EmmyWatch: Some Initial Reactions

It’s taken me a while to formulate some coherent thoughts around the Emmy nominations announced earlier today. It’s not that I haven’t had any reactions, but it’s just that it has been a real shit storm of a day for me personally. Sometimes, the personal comes (and should come) ahead of the frivolous. Also, I watched the announcements squarely using the Television Academy’s direct feed for the first time, so I don’t have the noise of on-air commentators or online bloggers in my head. I haven’t had time for it, and, honestly, it’s been pretty nice.

That said, I do have a few pointed thoughts on some successes and some misses across the board. Overall, it was a very solid batch of Emmy nominees. There are ALWAYS things to complain about, but, this year, those are fewer and far between. So, let’s start with the good:

The Good

Game of Thrones, a show I clearly love, is also clearly loved by the Television Academy. Aside from receiving the highest number of nominations (24), it’s the only Drama that received show, acting, directing, and writing nominations across the board. They love it so much that they even nominated Emilia Clarke again when Daenerys had very little to do this season. The annoying thing about that is that Lena Headey (also nominated) now has to compete against Clarke for the win, resulting in a potential split vote for the Games ladies.

Tatiana Maslany finally received recognition from the Television Academy. I don’t watch Orphan Black, but her performance is apparently so fantastic, so legendary, that it has become the world’s obsession as to why she wasn’t nominated. Good for her. It’s nice to see hard work recognized… and the Internet appeased.

Unbreakable Kimmy Schmidt received more major nominations than many thought it would. There were two camps of prognosticators: those that thought Ellie Kemper would be the series’ only major nomination and those that thought the Emmys would recognize the whole shebang. The nominations proved the latter with one major exception. We’ll talk about that later.

Lisa Kudrow’s nomination for The Comeback proves that the Emmys still love and recognize quality – when they love a particular actress. I’m also super-psyched about Parks & Recreation receiving a bid for Comedy Series on its series finale run. It won’t win, but it’s good for the Television Academy to give it a farewell hug. They’re a hard-working and brilliantly funny crew that got the shaft from NBC. Good for them.

The Bizarre

My only nomination for the strangest Emmy love is for the 19 nominations bestowed upon FX’s American Horror Story: Freak Show season. I expected a boatload of technical nominations – the sets and cinematography were fantastic – but SIX acting nominations? Sarah Paulson, Jessica Lange, and Finn Wittrock were all expected but Kathy Bates, Angela Bassett, and Dennis O’Hare? For this season? They weren’t given a lot to do, and where was Michael Chicklis? Everybody thought he’d be nominated for certain. Ryan Murphy clearly has a passionate love affair with the Television Academy. All I have to say is watch out for Scream Queens and, more probably, American Crime Story.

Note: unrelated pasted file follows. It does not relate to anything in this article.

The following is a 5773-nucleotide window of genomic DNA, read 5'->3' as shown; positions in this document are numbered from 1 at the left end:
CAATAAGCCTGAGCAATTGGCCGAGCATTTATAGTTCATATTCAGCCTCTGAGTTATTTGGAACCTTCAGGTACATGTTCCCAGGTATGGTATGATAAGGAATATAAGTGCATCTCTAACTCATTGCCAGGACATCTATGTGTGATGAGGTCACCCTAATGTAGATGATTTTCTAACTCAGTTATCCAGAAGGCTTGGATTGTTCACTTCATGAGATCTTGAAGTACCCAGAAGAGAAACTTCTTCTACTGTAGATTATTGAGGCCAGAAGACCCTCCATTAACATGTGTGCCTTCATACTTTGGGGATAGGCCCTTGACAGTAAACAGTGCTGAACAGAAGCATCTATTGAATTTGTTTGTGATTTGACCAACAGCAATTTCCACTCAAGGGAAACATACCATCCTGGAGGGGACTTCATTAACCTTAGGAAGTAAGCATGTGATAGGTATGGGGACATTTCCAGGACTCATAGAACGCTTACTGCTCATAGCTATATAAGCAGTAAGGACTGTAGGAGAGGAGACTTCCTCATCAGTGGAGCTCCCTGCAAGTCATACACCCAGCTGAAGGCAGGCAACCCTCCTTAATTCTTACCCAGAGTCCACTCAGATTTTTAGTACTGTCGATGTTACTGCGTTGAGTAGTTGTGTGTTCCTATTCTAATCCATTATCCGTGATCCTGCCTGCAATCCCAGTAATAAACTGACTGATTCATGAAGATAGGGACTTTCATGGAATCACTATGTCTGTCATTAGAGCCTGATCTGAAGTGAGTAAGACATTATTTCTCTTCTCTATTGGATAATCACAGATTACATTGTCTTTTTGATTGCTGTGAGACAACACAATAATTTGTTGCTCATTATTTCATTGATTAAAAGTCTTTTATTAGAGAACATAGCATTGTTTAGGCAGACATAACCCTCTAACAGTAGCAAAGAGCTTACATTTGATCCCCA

The Bad

The Affair. Zero nominations. The trouble with going out on a limb passionately for a show (as I did) is that, one, it clouds your judgment. Around late April or early May, I felt a complete lack of buzz for the brilliant show. The writing was on the wall, and I painted over it. Then, it kind of sucks to go all-out for zero results. I will forever believe that the Academy messed this one up, if only for recognizing Ruth Wilson’s great performance.

Vera Farmiga was shunned for her series best work in Bates Motel. I didn’t expect her to be there, although I certainly went to bat for her. She’s an amazing actress who consistently feels under-appreciated to me. She’s not widely used in film, and she’s not given nearly the right amount of recognition she deserves for her television work here in Bates. I’ve said why she deserved a nomination, and I know in my heart that I was right. It was a tough category and was populated with some actresses who haven’t really grown their characters in years (looking at you Claire Danes).

Speaking of Homeland, I don’t know how the hell you watch the fourth season of that show and NOT nominate Mandy Patinkin for his electrifying performance. He carried Saul into the darkest of places and provided the emotional core of the season that balanced Carrie’s wilder moments. I know he’s been nominated before, and it’s nice to recognize new blood. But, damn. He was that good.

How in the world could the Emmys show completely embrace Unbreakable Kimmy Schmidt but omit its star, its reason for being, Ellie Kemper? She IS the show. The show IS her. Everything else is just window dressing. If you love the show, then you kind of have to love her. It’s a huge snub to poor Kemper who, undoubtedly in true Kimmy fashion, will still smile her way up the red carpet in September.

Some will say Empire‘s lack of major nominations (aside from Taraji P. Henson) is a bad thing. I predicted it for major awards, but I’m not really surprised it didn’t get there. It was too soapy and too over the top to win over the Academy on the whole.

I’m very happy for Silicon Valley‘s major nominations (series, direction and writing), but I don’t know how, for the second year, the talented and funny cast didn’t make it in. I felt for sure that T.J. Miller was a shoo-in and perhaps a dark horse to win. Strange how these things work. Perhaps they’re not famous enough? Perhaps the Academy thinks they’re really developers? Who knows.

What did you like about the nominations? What did you miss? Leave your comments below!


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